The development of an instrument to assess student opinions of the quality of distance education
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In the past decade, there has been an enormous growth of distance education courses and programs in higher education. However, the potential of distance education is tempered by one overriding question: How do you ensure that distance education coursework and degrees are of high quality? The purpose of this study is threefold: (1) to identify quality indicators of distance education; (2) to provide implications of the identified quality indicators for health education researchers and practitioners; and, (3) to develop an instrument to assess student opinions of the quality of distance education. Dillman's (2000) steps of pretesting and the instrument development framework in the Standards (1999) were used, and data were collected from students enrolled in four health education on-line courses during the Spring 2006 semester at Texas A&M University. MPlus (Muthen & Muthen, 2002) was used to conduct reliability and validity analyses of the instrument. The results of the study revealed common benchmarks and quality indicators that all parties deem important in designing, implementing and evaluating distance education courses and programs. Additionally, an instrument was produced that resulted in both valid and reliable scores.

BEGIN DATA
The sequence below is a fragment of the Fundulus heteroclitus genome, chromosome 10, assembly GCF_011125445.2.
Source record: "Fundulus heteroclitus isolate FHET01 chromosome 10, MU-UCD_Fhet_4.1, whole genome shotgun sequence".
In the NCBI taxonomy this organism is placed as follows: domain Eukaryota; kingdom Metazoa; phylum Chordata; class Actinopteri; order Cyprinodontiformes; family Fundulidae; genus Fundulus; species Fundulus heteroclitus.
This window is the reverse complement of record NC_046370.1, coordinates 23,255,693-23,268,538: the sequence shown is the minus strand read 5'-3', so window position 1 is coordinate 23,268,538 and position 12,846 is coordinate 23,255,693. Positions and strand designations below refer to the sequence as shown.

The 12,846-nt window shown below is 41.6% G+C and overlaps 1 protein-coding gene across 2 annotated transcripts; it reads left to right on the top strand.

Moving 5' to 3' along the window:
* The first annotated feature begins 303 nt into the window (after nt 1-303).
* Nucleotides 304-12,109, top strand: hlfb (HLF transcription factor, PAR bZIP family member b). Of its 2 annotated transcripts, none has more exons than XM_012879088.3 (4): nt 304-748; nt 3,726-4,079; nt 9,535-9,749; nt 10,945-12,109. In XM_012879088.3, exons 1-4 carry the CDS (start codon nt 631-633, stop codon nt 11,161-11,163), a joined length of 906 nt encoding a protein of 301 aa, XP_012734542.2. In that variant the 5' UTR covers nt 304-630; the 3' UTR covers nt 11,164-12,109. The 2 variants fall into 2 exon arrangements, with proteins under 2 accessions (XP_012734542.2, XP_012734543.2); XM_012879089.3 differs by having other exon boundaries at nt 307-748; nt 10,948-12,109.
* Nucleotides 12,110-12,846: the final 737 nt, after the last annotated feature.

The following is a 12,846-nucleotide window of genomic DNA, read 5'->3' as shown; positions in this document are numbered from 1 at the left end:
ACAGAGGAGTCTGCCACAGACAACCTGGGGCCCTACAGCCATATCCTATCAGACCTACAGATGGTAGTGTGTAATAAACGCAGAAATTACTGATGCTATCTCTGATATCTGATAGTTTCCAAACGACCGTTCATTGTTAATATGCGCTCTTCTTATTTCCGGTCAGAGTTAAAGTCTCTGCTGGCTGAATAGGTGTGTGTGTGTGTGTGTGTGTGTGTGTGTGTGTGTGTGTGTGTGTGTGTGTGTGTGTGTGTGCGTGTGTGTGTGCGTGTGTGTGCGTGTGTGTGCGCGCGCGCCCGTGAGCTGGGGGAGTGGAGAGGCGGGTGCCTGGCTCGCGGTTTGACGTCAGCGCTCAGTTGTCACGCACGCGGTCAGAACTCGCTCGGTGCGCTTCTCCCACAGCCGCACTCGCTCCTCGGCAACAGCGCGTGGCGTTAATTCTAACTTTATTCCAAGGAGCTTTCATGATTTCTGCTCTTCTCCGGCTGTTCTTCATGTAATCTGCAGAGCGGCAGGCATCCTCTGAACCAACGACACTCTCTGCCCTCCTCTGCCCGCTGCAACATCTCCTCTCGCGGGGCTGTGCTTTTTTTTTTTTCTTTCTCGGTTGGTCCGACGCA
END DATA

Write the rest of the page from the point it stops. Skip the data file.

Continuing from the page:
Chaney, Elizabeth Hensleigh (2006). The development of an instrument to assess student opinions of the quality of distance education. Doctoral dissertation, Texas A&M University. Available electronically from